• Sample specimen with sterile swab for bacteriology and fungal culture if indicated.
  • Place sample in appropriate fixative solution.




  • Aftercare depends on tissue sampled and specific risks of the organ involved, eg biopsy of skin lesions is usually well tolerated and complications are rare.
  • Hepatic or pulmonary biopsy using a hollow needle system may cause hemorrhage and so careful monitoring for 24 h is essential.
  • Antibiotic treatment may be indicated.


  • Nil usually required.

Antimicrobial therapy

  • May consider use locally for skin and systemic for internal biopsies.

Special precautions

  • Liver biopsy must be delayed until blood clotting is tested.

Potential complications

  • Depend on organ involved:
    • Lung biopsy may cause serious pulmonary bleeding.
    • Hepatic Biopsy: hepatic biopsy may cause bleeding.
    • Failure to identify the liver may result in intestinal puncture and associated risks of peritonitis Peritonitis.
  • Measures to improve the quality of the results from tissue biopsy include:
    • Do not stretch the skin during biopsy.
    • This causes distortion both on a macroscopic and microscopic scale.
    • Use a scalpel, not scissors. This eliminates crushing artifacts along the line of incision.
    • Try to avoid over-handling of the specimen and use fine plain forceps very gently or, preferably, a fine hypodermic needle to remove/handle the specimen.
    • Try to reduce specimen size to <1 cm to allow rapid and proper fixation.
    • Large samples should be serially cut into pieces <1 cm and preserved in numbered separate containers with a diagram to help the pathologist orientate the specimen correctly.
    • Avoid TOO SMALL specimens. Samples <4-6 mm in diameter are probably barely adequate and are particularly liable to artifactual distortions from stretching, compression or crushing during sampling and may be difficult to handle when fixed.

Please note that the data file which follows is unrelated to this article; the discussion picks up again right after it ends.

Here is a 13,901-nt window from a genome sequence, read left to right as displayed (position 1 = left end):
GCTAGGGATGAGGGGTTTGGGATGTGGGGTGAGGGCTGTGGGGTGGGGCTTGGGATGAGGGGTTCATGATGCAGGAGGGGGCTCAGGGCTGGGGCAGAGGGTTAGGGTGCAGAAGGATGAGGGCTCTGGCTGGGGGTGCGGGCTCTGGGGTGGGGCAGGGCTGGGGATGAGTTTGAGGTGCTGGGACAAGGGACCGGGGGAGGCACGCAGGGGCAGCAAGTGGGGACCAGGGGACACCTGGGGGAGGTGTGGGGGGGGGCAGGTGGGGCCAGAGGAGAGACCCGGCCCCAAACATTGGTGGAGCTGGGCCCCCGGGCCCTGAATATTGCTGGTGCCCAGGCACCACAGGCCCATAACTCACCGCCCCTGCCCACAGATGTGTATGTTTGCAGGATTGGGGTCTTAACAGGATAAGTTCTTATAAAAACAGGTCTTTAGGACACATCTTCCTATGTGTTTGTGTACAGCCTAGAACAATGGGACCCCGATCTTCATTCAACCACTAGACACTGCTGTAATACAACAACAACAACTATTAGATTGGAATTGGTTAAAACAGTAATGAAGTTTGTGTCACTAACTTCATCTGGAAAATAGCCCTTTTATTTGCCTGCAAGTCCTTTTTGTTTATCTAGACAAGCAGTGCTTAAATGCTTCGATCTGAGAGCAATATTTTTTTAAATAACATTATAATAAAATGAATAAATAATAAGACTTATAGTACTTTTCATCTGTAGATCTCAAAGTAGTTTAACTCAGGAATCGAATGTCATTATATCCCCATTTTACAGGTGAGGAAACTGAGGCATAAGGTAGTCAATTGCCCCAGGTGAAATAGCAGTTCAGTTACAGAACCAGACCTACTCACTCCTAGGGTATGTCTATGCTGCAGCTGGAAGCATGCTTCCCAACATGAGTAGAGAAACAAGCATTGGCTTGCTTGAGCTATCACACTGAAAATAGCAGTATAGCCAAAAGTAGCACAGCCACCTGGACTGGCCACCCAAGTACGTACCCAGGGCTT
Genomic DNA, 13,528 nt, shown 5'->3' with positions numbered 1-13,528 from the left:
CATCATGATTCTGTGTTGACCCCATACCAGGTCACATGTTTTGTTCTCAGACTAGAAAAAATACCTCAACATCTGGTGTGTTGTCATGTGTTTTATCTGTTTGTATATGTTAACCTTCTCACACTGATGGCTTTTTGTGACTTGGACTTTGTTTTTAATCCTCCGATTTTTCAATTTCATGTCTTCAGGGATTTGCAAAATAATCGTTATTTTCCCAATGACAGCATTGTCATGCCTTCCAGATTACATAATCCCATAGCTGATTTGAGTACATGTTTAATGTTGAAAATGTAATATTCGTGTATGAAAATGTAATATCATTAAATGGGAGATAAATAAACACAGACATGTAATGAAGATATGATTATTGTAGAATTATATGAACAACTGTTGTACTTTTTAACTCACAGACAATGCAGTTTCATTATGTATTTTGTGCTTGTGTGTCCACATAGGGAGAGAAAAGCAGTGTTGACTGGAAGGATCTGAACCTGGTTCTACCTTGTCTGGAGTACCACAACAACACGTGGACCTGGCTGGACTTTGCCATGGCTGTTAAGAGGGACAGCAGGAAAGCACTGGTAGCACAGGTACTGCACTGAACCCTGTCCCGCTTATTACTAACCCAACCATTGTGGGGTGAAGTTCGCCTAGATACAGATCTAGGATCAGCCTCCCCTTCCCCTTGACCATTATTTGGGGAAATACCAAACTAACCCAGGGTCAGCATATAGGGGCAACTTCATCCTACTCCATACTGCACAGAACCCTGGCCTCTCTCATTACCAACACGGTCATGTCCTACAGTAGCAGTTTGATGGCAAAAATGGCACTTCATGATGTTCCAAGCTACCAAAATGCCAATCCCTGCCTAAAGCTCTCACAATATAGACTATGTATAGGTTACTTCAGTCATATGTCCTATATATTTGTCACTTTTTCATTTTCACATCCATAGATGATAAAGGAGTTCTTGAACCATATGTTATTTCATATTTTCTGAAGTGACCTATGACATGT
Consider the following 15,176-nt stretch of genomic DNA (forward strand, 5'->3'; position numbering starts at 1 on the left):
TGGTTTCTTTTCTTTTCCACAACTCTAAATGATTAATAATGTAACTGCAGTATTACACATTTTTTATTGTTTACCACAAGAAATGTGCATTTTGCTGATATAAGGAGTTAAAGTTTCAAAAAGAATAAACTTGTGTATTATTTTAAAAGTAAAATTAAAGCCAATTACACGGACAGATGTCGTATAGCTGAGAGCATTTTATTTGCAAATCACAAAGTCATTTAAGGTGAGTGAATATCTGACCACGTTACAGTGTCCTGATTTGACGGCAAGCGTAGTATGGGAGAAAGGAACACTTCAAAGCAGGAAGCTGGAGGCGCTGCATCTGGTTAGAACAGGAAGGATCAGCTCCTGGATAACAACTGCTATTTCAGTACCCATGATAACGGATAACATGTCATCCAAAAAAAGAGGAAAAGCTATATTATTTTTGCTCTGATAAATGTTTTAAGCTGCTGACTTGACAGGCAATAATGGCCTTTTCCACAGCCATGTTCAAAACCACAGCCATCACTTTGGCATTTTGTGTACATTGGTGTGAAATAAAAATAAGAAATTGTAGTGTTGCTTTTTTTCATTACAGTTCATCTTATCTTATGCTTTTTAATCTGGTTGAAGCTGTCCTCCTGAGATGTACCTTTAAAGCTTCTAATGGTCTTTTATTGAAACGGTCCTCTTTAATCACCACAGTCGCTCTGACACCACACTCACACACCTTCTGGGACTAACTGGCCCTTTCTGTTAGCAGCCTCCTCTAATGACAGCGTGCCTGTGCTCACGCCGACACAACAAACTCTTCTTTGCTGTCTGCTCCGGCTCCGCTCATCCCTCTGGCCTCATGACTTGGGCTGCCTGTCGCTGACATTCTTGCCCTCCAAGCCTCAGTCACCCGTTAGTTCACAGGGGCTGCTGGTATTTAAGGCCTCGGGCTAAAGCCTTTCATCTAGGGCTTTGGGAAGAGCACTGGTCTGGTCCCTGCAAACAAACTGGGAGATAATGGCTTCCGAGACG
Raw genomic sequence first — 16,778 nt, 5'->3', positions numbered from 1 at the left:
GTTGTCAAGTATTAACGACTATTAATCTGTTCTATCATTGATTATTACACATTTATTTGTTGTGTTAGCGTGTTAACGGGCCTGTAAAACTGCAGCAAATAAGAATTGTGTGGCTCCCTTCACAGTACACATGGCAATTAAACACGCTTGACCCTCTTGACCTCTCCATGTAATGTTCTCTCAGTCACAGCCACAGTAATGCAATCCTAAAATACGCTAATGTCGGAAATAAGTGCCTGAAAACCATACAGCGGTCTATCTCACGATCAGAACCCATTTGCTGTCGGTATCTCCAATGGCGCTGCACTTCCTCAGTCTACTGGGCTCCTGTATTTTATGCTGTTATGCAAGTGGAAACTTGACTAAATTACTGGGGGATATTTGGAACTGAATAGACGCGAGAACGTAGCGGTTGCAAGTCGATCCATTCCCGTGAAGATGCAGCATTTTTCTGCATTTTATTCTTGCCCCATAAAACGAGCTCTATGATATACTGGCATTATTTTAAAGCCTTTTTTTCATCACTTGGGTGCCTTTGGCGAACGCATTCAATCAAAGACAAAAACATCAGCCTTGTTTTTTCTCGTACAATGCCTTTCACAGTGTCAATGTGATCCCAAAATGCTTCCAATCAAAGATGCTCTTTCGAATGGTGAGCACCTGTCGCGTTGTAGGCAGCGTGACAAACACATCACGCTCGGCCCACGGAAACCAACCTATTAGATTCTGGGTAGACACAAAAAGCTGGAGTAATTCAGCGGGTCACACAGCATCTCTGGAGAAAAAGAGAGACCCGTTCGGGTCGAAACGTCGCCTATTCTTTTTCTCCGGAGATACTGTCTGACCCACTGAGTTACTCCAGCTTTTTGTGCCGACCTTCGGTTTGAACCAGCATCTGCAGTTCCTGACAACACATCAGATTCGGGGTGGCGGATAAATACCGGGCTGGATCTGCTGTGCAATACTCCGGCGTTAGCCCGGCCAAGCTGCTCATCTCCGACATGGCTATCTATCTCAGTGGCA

• Multiple sections are useful from large lesions and in some circumstances the complete specimen should be sent in a suitable container with at least 10x the specimen volume of fixative. Solid intact specimens require to be cut open and advice should be obtained from the pathologist as to the best way of handling such a specimen.
    • Remember that specimens will need to be removed from the container. A narrow-mouthed container (such as a glass pill bottle) means that the specimen has either to be handled roughly or the container needs to be broken to get the fixed specimen out. Therefore, a suitable wide mouthed inert, clean container must always be used. Most histopathology laboratories will supply suitable containers containing an appropriate volume of formalin for use with variably sized tissue samples.
    • Samples which have to sent by post for which there is no urgency can be fixed for a suitable time before being drained of fixative prior to posting. A day or two without the fixative will not usually harm the specimen - remember though to ensure that it is packed suitably to prevent desiccation, eg surrounded by formalin-soaked tissues in an airtight plastic bag. The pathologist will need to know that the sample has no fixative.
      Remember that there may be specific local (legal) requirements regarding the shipment of biological samples by post to diagnostic laboratories.



  • Peritonitis Peritonitis or other local infection.
  • Exacerbation of the neoplastic conditions.
  • Dissemination of infective organisms along biopsy tract. Although this is often discussed as a potential complication of biopsy (or cytology), in fact there are very few documented cases of this ever occurring and the risk is considered minimal.


  • Good in all cases if planned properly.

Further Reading


Refereed papers